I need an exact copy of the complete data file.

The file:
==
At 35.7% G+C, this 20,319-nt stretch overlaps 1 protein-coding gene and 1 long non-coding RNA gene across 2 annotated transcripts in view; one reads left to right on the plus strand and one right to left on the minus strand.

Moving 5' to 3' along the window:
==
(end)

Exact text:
At 35.7% G+C, this 20,319-nt stretch overlaps 1 protein-coding gene and 1 long non-coding RNA gene across 2 annotated transcripts in view; one reads left to right on the plus strand and one right to left on the minus strand.

Moving 5' to 3' along the window: